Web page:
Say it With me, ‘Black History Always!’

Say it With me, ‘Black History Always!’

February is fast approaching, which means that the buzz around Black History Month is starting to take shape, and we’re also going to be hit with a lot of commercialism and activism. However, one thing you can always count on here at The Undefeated is awareness and the celebration of Black history. Always. For 365 days a year, 24/7, we amplify Black voices and Black stories, giving the world a soulful look at our community’s sports, race, culture, politics and ideas. In doing so, one must, of course, give credit and make people aware of the successful and highly talented Black individuals who have inspired us and made a difference in our community. Besides celebrating MLK Day on Jan. 17 this year, I also created a list of Black facts for the same date for people to ponder. (I mean, did you know that Muhammad Ali was nominated for a Grammy twice?)

In 2017, The Undefeated staff created The Undefeated 44, a list of 44 fierce Black Americans throughout history who shook up the world. From anti-lynching journalist Ida B. Wells to Muslim minister and activist Malcolm X to rap mogul Jay-Z, the list highlights Black Americans who served as trailblazers, pushing the envelope and breaking barriers for generations to come. Included in this collection of dreamers, innovators, record-breakers and symbols of pride is one of the most well-known and influential Black men in the world, former President Barack Obama.

Every winter as we enter the new year, I can’t help but think of the time when my father, a Black man longing to see another Black man hold the highest position of power in the world, took my brothers and me to the nation’s capital to see Obama make history. I was only 8 on that cold January morning in 2009, sitting on my dad’s shoulders in the middle of the National Mall, peeking above the record-breaking crowd to witness what was once the unthinkable: the inauguration of the first Black president of the United States. So many emotions were rushing through my head at the time, but the one that sticks with me the most in that moment is contentment. I was at peace seeing a man who shared the same skin color as me become my president.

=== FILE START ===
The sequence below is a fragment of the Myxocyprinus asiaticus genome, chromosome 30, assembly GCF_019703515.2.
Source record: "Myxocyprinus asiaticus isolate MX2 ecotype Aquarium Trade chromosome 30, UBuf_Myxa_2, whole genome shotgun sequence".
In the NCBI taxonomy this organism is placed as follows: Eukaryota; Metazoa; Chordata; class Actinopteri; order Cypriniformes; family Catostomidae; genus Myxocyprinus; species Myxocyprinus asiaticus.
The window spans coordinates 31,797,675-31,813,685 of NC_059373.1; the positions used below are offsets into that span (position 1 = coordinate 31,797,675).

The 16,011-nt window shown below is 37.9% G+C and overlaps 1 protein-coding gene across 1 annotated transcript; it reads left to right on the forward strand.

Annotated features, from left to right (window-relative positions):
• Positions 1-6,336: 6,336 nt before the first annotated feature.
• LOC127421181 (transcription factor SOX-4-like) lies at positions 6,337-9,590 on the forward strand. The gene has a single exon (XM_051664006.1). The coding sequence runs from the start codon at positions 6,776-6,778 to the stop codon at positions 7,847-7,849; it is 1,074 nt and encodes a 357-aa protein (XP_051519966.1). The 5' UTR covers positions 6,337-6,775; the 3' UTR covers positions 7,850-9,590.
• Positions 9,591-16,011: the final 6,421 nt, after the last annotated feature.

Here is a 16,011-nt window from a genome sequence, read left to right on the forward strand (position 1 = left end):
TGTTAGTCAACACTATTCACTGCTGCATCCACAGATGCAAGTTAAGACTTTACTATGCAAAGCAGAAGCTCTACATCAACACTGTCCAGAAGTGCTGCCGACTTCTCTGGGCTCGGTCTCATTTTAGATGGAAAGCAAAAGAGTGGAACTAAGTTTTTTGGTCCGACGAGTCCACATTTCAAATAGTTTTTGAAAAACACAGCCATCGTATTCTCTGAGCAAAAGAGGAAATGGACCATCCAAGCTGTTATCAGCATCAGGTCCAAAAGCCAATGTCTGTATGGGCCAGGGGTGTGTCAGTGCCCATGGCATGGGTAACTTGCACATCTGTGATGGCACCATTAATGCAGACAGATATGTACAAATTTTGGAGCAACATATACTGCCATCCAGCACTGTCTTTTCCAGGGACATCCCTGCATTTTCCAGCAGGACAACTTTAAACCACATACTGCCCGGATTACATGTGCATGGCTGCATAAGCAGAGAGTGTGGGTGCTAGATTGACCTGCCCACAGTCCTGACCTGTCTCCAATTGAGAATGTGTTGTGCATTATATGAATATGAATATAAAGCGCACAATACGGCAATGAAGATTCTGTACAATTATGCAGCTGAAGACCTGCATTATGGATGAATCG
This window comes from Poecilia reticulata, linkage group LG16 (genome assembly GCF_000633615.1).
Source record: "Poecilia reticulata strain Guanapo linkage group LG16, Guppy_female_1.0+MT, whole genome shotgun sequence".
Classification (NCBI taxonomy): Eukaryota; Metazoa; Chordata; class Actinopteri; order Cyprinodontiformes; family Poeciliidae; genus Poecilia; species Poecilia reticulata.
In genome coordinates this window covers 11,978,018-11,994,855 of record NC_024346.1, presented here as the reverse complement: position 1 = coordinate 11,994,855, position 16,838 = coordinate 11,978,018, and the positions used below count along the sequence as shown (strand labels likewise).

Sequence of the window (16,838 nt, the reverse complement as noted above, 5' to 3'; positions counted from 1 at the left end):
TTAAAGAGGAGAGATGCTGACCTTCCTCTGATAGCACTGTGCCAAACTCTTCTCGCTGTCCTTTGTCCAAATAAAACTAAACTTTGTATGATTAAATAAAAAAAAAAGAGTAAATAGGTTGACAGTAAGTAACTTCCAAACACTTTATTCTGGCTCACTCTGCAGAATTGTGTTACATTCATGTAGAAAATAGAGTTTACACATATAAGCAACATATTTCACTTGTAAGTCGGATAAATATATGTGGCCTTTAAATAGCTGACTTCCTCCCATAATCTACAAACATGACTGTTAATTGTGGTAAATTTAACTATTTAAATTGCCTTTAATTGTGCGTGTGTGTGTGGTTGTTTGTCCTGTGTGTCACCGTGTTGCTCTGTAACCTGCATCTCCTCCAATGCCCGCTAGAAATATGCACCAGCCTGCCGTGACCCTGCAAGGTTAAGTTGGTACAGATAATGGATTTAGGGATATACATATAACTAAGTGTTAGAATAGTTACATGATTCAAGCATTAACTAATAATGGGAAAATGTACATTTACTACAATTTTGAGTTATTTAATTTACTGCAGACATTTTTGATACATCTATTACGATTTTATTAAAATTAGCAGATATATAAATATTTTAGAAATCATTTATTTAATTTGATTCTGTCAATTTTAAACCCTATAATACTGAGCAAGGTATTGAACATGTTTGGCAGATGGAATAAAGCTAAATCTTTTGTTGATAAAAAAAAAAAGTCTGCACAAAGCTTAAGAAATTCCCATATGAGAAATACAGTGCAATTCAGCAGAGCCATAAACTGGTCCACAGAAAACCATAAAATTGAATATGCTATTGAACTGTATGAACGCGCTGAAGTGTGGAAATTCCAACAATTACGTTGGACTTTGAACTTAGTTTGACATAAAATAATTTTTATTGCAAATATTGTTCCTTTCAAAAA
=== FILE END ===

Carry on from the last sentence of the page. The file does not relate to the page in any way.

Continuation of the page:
Obama became the symbol of hope throughout his eight years in office, and that is exactly what he gave me, hope. I feel extremely blessed that I had the opportunity to grow up with a Black man in office for most of my childhood. Seeing him in power truly inspired me and showed me that the unthinkable could happen to me too. Those feelings of hope ultimately led me to attending a historically Black school, Morgan State University, a place where I could continue to be inspired by like-minded individuals who, of course, look like me. Now, as a Rhoden Fellow at The Undefeated, I, too, am creating content for the culture, including this newsletter. All year round, we see people like Obama make history and inspire hope for the Black community. But what if we only talked about Obama’s accomplishments, and others like him, in February? Why should we confine learning the history and honoring the triumphs of African Americans to just one month? I certainly won’t and neither should you. So on Jan. 22, I ask you this: Which Black pioneer has inspired you? You don’t need to wait until next month to answer. — Cayla Sweazie

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